Road Tripping

Once upon a time—back when I had enormous octagonal shaped glasses; long, straight, thin hair; and chicken legs (okay, yes, I still have those), in the era when my taste in fashion ran to high waisted jean shorts, cotton tank tops, and Converse cheerleading tennis shoes—my parents loaded me and my three brothers into our red Chevrolet Astro van and drove us from Kentucky to California and back. Our family of six may not have traveled internationally when I was growing up, but travel we did. My sense of adventure is not anomalous; it came honestly.

On the way to California, my dad (and occasionally my mom) piloted us along a northern route. On the way back, we opted for a southern route. We stopped at national parks—Badlands, Mt. Rushmore, Yellowstone, Sequoia, Grand Canyon, Petrified Forest. We stopped at tourist traps like Wall Drugs. We bought tacky souvenirs at Stuckey’s, the gas station/convenience store/junk shop located all along the interstate. We had caricatures done in San Francisco, hung out with Mickey at Disney, met Jaws at Universal, and stuck our toes (and only our toes) into the Pacific Ocean. We saw Vegas before it went upscale. We visited family in Los Angeles as well as middle-of-nowhere Arkansas. We turned the van seats so that they faced each other, giving us no leg room but lots of space to play games. And for the most part, we all got along, the only difficulty we all still remember being our youngest brother Mark’s propensity for backwashing into our shared sodas (a ploy, we now believe, to get his own).

On Saturday, I, along with my two younger brothers, Gregory and Mark, and Jeff, set out on a partial recreation of this trip. We’re all meeting in Chicago, where Gregory lives, and from there, we’re traveling to Yellowstone and back, taking the northern route there and the southern route back. In addition to spending four days in Yellowstone, we’ll also be stopping at the Badlands and Mt. Rushmore, sleeping over in Grand Teton, checking out Denver, and stopping at any and all exciting roadside attractions we find along the way. We’ll be camping most of the time, so Internet access is probably going to be limited, but if it’s available, we’ll be updating (both here and on my brother Gregory’s blog) and on our Facebook pages. If we can’t get online, we’ll come back with lots of stories to tell. (Promise, swear, cross my heart, time sucking Kentucky book be damned).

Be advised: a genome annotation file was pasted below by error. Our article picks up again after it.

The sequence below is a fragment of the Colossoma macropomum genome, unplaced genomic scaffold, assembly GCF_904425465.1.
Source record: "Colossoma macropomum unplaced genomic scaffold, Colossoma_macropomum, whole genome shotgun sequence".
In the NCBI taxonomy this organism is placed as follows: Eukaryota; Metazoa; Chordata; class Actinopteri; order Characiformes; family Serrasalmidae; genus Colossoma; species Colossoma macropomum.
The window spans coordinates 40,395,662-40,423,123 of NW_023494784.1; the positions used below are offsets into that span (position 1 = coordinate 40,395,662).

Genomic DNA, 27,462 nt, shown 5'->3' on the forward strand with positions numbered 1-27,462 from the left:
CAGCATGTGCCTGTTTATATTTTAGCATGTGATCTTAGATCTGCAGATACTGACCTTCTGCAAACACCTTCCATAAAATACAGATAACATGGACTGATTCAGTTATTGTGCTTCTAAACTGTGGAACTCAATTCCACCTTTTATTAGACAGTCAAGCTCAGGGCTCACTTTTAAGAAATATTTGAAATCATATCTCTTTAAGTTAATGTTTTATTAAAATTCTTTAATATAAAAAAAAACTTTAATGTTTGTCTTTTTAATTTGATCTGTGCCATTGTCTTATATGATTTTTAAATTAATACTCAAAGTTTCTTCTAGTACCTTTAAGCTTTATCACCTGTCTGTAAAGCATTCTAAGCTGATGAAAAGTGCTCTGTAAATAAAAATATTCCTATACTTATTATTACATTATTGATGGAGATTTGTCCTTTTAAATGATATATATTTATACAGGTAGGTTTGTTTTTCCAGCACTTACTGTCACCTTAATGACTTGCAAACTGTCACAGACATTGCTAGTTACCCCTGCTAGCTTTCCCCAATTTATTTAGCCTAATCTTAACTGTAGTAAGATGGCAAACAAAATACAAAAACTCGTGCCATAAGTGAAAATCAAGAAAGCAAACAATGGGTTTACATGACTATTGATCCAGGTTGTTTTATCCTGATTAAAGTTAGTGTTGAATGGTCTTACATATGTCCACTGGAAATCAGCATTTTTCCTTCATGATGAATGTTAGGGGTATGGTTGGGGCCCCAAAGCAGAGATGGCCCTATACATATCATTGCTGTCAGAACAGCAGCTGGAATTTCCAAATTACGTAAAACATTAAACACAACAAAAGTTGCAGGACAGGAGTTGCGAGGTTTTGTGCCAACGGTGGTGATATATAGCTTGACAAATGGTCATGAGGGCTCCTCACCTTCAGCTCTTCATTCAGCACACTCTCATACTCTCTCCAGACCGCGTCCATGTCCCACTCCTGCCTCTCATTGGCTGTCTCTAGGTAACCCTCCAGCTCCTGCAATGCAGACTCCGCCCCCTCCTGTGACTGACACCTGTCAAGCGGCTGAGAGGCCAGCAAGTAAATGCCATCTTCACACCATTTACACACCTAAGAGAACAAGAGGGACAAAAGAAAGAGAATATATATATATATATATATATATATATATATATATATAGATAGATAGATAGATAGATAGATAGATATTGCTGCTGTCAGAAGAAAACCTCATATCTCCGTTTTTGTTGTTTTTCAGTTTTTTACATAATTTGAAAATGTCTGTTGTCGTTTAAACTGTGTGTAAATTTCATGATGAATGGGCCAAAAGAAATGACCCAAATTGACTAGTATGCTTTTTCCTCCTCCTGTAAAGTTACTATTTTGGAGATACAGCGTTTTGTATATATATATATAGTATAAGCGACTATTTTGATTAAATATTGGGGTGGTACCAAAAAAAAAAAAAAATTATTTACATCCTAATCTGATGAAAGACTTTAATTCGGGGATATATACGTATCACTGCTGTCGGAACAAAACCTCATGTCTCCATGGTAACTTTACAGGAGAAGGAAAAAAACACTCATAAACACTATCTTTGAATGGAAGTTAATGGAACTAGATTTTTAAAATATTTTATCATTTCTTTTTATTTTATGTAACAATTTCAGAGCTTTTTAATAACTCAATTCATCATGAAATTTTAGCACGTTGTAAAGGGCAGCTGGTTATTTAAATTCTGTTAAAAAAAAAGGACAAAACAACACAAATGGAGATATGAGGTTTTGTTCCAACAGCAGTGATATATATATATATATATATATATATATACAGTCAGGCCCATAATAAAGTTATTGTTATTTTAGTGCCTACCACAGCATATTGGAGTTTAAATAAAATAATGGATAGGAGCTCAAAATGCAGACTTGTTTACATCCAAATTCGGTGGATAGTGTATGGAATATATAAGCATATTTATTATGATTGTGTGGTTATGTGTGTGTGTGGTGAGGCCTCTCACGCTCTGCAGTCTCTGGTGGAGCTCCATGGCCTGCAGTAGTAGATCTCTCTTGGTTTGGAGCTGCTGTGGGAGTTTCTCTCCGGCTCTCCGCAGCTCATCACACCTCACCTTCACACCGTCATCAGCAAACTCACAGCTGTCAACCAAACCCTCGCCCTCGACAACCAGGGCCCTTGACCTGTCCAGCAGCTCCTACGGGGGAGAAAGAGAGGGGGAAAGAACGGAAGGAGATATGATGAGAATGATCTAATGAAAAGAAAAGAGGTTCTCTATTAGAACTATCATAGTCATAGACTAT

To keep you satisfied until I make it back online, check out the photos below. Good for a daily laugh. Or five million.

What’s Obama Got To Do With It

Have we mentioned before how interesting it was to be abroad when Obama was elected President of the U.S. and to continue traveling through much of his first year in his office?  Have you heard our stories about the Obama grocery stores, the Obama kangas, and the baby gorilla named Obama? Have you wondered at all what it was like to be an American abroad in the midst of Obama-mania?

An article I wrote about the “Obama effect” on travel has just been published in the May edition of Perceptive Travel. Please go check it out and let me know what you think. And while you’re there, take a look at the other articles in this month’s edition as well as previous editions. If, like me, you’ve grown tired of travel magazines and websites that are nothing more than Top 10 lists and service articles, you’ll want to bookmark Perceptive Travel as it features the kind of stories that just don’t make it to print anymore in our short-attention-span society.

P.S. Thanks to my sister-in-law Paulina, who spent last summer in Uganda and helped me out with photos for the article.